The Cauvery issue between the States of Karnataka and Tamil Nadu and their predecessor States has gone on for nearly two centuries. What is the raison d’etre for this long riparian conflict?
There is no single reason. It has been the combination of several reasons namely topography of the basin, outdated legal laws on natural flow theory and prescriptive rights, drought in upland areas in Mysore, etc. To begin with, the riparian conflicts broadly have a typical pattern and that pertaining to the River Cauvery is no different. The water in its natural course flows by gravity from source to the mouth, where most of the rivers split into deltaic shape. It is in this delta region, taking advantage of the natural flow, the irrigation is developed historically by natural system of channels and it is here where civilisation started.
This is true for Cauvery, Krishna, Godavari, Mahanadi, Indus, Ganges-Brahmaputra, Danube, Mekong, Mississippi, Nile, and Tigris. However, the advent of hydrant technology in the middle of the century changed the situation. The upstream States started building dams to store the water and use it by gravity flow after creating a required height. This was further propelled by mechanical pump sets and hybrid crops. This invited protest from the downstream states, particularly with regard to the rivers having delta. This conflict turned into a dispute between old users who claim historical rights such as right of appropriation, prescriptive rights or natural flow rights and the new users who claim territorial rights.
These factors got more complicated in the case of the Cauvery because, the British power had its own imperial interests in Madras where it was a direct rule and in Mysore where it was an indirect rule through a Prince. The English penchant for settlement by some Agreement added to the whole resulting in 1892 and 1924 Agreements to the disadvantage of Mysore.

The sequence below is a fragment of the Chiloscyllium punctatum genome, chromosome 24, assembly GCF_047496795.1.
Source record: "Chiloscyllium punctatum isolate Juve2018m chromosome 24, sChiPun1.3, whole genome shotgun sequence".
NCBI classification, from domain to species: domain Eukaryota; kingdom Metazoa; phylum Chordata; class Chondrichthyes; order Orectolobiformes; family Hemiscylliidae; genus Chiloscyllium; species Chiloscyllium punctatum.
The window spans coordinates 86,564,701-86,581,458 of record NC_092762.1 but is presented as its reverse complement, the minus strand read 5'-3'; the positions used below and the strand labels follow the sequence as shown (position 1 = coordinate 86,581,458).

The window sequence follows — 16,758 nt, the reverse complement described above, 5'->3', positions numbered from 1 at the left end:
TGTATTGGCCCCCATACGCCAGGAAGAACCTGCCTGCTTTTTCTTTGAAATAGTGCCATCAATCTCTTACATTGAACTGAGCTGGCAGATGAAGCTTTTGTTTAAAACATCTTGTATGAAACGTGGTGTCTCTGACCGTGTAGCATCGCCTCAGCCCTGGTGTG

An out-of-court settlement by negotiation among the riparian States has been considered as a better solution. However, despite the Chief Ministers of the States of Karnataka and Tamil Nadu holding meetings on several occasions in the 1970s and 1980s under the mediation of the Central Ministers, no solution was finalised. What really came in their way?
The water disputes throw up complex technical facts and legal issues. Moreover, these disputes lie in the area of high policy making with political overtones. The U.S. Supreme Court in 1943 had rightly advised for “expert administration (by compact method) rather than judicial imputation of hard and fast food” (Colorado .vs. Kansas 1943) in the resolution of Inter-State water disputes.
The provisions of the Inter-State River Water Disputes Act, 1956, enacted by the Indian Parliament has departed from the compulsory adjudication system and made an exception by incorporating this idea of resolution through negotiations. The Sec. 4(1) mandates the Central Government to constitute a Tribunal provided that the Central Government is of the opinion that water dispute cannot be settled by negotiations.
Therefore, sincere and bonafide talks between the States with or without the mediation of the Central Government is the first and necessary step to be taken for resolution of the water disputes. No doubt, Cauvery went through this process from mid 1960s to 1990. However, despite strong political leadership at the Centre then in 1970s, the dispute could not be resolved.
The advent of regional politics stymied the process probably. Yet another attempt was made in 1996, when Mr. H.D. Deve Gowda was the Prime Minister and Mr. M. Karunanidhi was the Chief Minister of Tamil Nadu (whose party DMK [Dravida Munnetra Kazhagam] was supporting Mr. Deve Gowda). The then Chief Justice of India, Mr. Ahamadi, had also suggested for the same. The Centre reportedly offered to pitch in some funds to develop ground water in Tamil Nadu. However, after couple of meetings in Bengaluru and Chennai, it was decided to give up the attempt, because I guess, the political pundits may have thought that it is too risky to sign a deal in choppy waters.
Karnataka and in particular the southern districts of the State have been witness to several serious violent incidents resulting in loss of human lives and properties whenever there were directions for release of Cauvery water from the Supreme Court. On this occasion, the verdict has, more or less, been gracefully accepted although some reservations do remain. Do you feel that the issue has largely persisted thanks to political interplay with leaders and parties seeking to gain an advantage in their respective States?
We have seen unfortunate acts of violence in the past because passions rise very high on water issues. Some even predict water wars, although I don’t think it is impossible to find a solution to water disputes in the 21 st century, thereby pushing nations to a war. I also don’t blame politicians alone. The non-political actors too have strong views on water issues. In fact, it is their hard views that force politicians to play the political game with water.
I see a great judicial statesmanship in balancing the interests of both Karnataka and Tamil Nadu besides Puducherry and Kerala.